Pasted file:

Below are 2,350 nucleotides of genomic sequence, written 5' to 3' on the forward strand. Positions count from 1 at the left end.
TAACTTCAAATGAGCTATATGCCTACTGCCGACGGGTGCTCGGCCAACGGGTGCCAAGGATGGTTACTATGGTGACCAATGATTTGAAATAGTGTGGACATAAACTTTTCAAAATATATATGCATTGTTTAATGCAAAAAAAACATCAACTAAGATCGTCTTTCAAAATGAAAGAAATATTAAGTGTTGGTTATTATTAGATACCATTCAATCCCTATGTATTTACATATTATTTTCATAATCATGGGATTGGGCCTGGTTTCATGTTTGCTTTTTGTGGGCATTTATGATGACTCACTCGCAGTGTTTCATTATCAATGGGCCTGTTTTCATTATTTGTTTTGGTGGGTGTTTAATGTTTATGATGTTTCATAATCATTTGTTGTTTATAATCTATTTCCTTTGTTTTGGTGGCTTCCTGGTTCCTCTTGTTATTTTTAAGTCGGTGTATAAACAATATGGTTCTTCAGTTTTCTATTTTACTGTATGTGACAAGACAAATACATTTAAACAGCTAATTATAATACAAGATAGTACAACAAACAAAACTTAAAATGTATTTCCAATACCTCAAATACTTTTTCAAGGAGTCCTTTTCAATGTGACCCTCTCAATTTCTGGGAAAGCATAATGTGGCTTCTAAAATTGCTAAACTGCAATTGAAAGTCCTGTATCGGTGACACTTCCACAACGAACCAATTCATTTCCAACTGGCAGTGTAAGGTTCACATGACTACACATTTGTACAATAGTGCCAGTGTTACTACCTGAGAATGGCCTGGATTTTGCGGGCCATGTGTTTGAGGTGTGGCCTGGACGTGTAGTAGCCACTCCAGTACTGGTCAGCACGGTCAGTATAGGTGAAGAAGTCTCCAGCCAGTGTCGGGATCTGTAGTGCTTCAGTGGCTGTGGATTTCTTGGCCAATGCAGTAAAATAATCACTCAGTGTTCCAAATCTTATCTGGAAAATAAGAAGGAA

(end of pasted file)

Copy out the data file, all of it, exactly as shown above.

Below are 2,350 nucleotides of genomic sequence, written 5' to 3' on the forward strand. Positions count from 1 at the left end.
TAACTTCAAATGAGCTATATGCCTACTGCCGACGGGTGCTCGGCCAACGGGTGCCAAGGATGGTTACTATGGTGACCAATGATTTGAAATAGTGTGGACATAAACTTTTCAAAATATATATGCATTGTTTAATGCAAAAAAAACATCAACTAAGATCGTCTTTCAAAATGAAAGAAATATTAAGTGTTGGTTATTATTAGATACCATTCAATCCCTATGTATTTACATATTATTTTCATAATCATGGGATTGGGCCTGGTTTCATGTTTGCTTTTTGTGGGCATTTATGATGACTCACTCGCAGTGTTTCATTATCAATGGGCCTGTTTTCATTATTTGTTTTGGTGGGTGTTTAATGTTTATGATGTTTCATAATCATTTGTTGTTTATAATCTATTTCCTTTGTTTTGGTGGCTTCCTGGTTCCTCTTGTTATTTTTAAGTCGGTGTATAAACAATATGGTTCTTCAGTTTTCTATTTTACTGTATGTGACAAGACAAATACATTTAAACAGCTAATTATAATACAAGATAGTACAACAAACAAAACTTAAAATGTATTTCCAATACCTCAAATACTTTTTCAAGGAGTCCTTTTCAATGTGACCCTCTCAATTTCTGGGAAAGCATAATGTGGCTTCTAAAATTGCTAAACTGCAATTGAAAGTCCTGTATCGGTGACACTTCCACAACGAACCAATTCATTTCCAACTGGCAGTGTAAGGTTCACATGACTACACATTTGTACAATAGTGCCAGTGTTACTACCTGAGAATGGCCTGGATTTTGCGGGCCATGTGTTTGAGGTGTGGCCTGGACGTGTAGTAGCCACTCCAGTACTGGTCAGCACGGTCAGTATAGGTGAAGAAGTCTCCAGCCAGTGTCGGGATCTGTAGTGCTTCAGTGGCTGTGGATTTCTTGGCCAATGCAGTAAAATAATCACTCAGTGTTCCAAATCTTATCTGGAAAATAAGAAGGAA